I recently came across a Huffington blog post by Jeffrey Bland PhD, “The Elephant in the Exam Room: How Insurance Companies Affect the Doctor-Patient Relationship,” that compels me to respond to both physicians–and patients. Dr. Bland’s thoughts ring so true. His premise is that medical insurers are the “elephant in the room” that is eroding the doctor-patient relationship. This in turn can affect patient and physician satisfaction, clinical outcomes and the spiraling cost of health care.
Dr. Bland points out the values that he saw in his physician friend that we all want in our providers: patient centeredness, taking courses to improve one self, going to conferences on leadership and communication skills, and finding the time to be available for patients. Yet these values are of little meaning when the insurance companies seek to create a different “standard of care”. This care includes doctors holding very brief office visits and ordering expensive diagnostic tests, prescriptions and therapeutic procedures, and homogenizing care into standard guidelines to increase throughput and save costs, and which may not apply to all patients. Doctors are being forced to accept these standards in order to be properly reimbursed so they can financially maintain their practice.
“The medicine that third-party payers would like to support is formulaic and prescriptive,” rather than individualistic
As Dr. Bland states, “The medicine that third-party payers would like to support is formulaic and prescriptive” rather than individualistic. In fact, the very values mentioned that enhance physician quality are neither encouraged nor reimbursed by third party payers despite abundant scientific evidence that they improve patient satisfaction, treatment adherence and health outcomes, and can reduce health care costs
In the business of medicine the reality is that the time spent learning these positive attributes of physician quality is not endorsed by payers or properly monetized. Investors are more likely to invest in a smart phone app or a computer software program to improve the electronic medical record than to teach health care providers how to communicate better with their patients. Even the recent effort to evaluate patient satisfaction in the hospitals (HCAHPS) focuses more on the cleanliness and quietness of the facility, the ability of staff to respond to medication requests or to get to the patient to the bathroom than the humanistic features of provider empathy, treatment negotiation, patient centered care, and active listening, all of which have more proven effects on patient satisfaction.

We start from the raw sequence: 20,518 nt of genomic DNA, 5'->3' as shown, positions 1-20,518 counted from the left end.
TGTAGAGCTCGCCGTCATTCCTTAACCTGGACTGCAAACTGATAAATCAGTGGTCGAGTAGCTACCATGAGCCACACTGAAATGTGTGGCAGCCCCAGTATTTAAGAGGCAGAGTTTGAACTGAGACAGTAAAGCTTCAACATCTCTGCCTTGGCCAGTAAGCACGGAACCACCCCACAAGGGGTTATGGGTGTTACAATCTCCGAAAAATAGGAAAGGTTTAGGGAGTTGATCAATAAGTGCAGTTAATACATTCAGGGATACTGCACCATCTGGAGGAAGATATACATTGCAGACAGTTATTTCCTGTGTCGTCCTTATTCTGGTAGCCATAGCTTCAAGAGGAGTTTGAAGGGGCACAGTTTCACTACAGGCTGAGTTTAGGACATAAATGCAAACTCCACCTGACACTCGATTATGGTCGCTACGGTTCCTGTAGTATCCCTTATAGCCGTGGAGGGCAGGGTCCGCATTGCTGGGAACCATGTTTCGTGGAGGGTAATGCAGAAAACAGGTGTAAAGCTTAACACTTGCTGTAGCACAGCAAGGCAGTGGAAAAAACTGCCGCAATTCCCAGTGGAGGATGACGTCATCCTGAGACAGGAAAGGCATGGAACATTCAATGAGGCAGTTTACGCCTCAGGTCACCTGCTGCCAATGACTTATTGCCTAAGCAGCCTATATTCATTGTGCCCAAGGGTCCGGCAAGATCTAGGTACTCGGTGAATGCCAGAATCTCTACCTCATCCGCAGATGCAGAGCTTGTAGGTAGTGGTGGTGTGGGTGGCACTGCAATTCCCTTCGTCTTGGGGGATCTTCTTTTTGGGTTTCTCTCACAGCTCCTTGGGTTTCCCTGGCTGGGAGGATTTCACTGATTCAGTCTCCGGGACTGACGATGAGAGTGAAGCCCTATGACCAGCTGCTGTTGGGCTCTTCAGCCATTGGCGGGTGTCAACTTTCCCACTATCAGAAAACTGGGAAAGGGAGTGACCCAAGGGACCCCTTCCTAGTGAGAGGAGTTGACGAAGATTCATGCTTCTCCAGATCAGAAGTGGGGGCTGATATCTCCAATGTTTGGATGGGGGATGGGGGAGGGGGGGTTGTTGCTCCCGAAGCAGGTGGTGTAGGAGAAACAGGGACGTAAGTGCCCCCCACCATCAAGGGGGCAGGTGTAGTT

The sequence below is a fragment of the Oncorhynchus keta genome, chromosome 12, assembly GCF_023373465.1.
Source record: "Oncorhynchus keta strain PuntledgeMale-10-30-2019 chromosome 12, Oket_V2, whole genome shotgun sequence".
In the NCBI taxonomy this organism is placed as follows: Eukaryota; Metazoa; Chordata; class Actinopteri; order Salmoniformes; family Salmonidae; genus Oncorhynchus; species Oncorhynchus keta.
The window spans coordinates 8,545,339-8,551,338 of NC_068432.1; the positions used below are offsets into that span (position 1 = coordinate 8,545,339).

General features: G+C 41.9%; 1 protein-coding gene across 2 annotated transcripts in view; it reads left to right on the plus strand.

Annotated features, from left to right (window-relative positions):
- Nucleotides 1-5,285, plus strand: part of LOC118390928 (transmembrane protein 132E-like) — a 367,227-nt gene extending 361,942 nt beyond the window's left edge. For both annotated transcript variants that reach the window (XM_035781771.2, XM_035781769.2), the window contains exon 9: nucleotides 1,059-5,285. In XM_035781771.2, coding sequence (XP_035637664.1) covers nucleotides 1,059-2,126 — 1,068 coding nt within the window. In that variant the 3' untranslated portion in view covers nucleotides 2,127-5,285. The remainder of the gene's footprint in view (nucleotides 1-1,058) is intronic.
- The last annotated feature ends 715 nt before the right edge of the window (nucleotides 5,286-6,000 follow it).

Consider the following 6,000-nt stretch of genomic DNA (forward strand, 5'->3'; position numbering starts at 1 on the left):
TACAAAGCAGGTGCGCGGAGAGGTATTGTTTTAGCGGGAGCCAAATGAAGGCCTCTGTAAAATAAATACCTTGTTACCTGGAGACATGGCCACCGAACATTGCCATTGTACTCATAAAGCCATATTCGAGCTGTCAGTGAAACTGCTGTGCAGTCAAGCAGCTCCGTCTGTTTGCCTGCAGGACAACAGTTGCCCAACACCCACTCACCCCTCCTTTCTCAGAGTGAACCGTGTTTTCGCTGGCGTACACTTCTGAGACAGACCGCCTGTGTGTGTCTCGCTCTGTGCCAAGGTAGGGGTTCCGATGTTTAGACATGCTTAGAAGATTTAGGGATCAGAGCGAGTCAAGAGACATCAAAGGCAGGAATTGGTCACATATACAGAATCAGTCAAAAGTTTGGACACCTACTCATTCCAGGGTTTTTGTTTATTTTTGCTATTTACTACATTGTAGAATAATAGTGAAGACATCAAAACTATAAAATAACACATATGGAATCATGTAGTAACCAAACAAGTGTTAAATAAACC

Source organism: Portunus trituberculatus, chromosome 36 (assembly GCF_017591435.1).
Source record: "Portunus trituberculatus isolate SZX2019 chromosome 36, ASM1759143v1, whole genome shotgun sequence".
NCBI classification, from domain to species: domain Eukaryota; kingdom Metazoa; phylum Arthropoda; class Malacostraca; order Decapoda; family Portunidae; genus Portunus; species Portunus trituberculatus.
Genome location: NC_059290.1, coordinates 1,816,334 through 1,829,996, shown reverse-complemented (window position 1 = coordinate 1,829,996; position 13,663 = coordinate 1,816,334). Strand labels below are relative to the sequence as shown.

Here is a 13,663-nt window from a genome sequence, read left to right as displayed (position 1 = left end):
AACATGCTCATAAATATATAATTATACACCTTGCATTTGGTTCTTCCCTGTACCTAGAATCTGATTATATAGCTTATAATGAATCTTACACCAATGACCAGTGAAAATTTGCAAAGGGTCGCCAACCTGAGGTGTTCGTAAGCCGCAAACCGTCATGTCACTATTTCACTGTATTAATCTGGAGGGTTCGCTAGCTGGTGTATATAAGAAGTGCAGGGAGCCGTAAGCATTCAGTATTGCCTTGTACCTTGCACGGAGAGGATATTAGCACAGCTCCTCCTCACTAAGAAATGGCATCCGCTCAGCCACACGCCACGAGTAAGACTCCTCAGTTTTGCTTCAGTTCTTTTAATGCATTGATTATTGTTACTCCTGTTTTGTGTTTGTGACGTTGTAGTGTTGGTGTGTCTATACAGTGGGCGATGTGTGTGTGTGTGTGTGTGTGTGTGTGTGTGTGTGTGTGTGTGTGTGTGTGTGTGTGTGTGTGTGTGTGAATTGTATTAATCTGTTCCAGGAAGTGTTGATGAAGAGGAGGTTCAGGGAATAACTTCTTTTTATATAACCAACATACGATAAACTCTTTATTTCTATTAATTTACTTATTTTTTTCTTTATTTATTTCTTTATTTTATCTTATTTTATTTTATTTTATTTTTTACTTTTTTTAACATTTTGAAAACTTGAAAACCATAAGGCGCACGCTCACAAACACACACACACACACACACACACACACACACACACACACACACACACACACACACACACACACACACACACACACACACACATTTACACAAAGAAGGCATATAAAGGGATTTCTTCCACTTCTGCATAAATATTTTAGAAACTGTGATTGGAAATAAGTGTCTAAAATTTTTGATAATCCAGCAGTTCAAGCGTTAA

“What is best for the patient,” replaced with, “What will generate more income?”
I was in academic medicine for over 35 years and have seen the detrimental changes in the humanistic education of our young physicians and its impact on patients. Years ago, when working with residents and students the guiding aphorism during times of clinical uncertainty was “What is best for the patient?” This has been replaced by the (perhaps unspoken) statement: “What will generate more income?” Almost 10 years ago I wrote an editorial in the journal Gastroenterology: “Medicine has Become a Business, But What is the Cost,” where I talked about the de-emphasis on good teaching. There has been less time has been allotted for faculty teaching, the elimination of the complete physical examination, reductions in the curriculum for teaching communication skills, and focus on the computerized electronic record where face to face time with the patient is reduced as the health care copies and pastes the previous medical record since there is little time to obtain information directly from the patient. Even our academic leaders have moved from the values of research, student teaching and patient care to that of learning better business practices to achieve a bottom line profit. I regret to say that the predictions in this article have gone beyond expectations.
Is there a solution?
It’s hard to know if solution is possible.There are good physicians out there who need to learn the good practices, but who will pay for that training? We need to reward clinicians and educators for these humanistic skills and this should be supported by third-party payers, maybe even a congressional mandate. Perhaps certifying boards should require courses to teach basic concepts like communication skills and methods to enhance patient centered care for accreditation and licensing. Ultimately increasing health care provider skills in these areas will reduce health care costs and quality of care.
For further information on learning ways to improve patient-centered care please visits Drossman Center or the American Academy on Comunication in Healthcare (AACH). If you are a patient looking to be seen for your GI problems please visit Drossman Gastroenterology.
Douglas A. Drossman, MD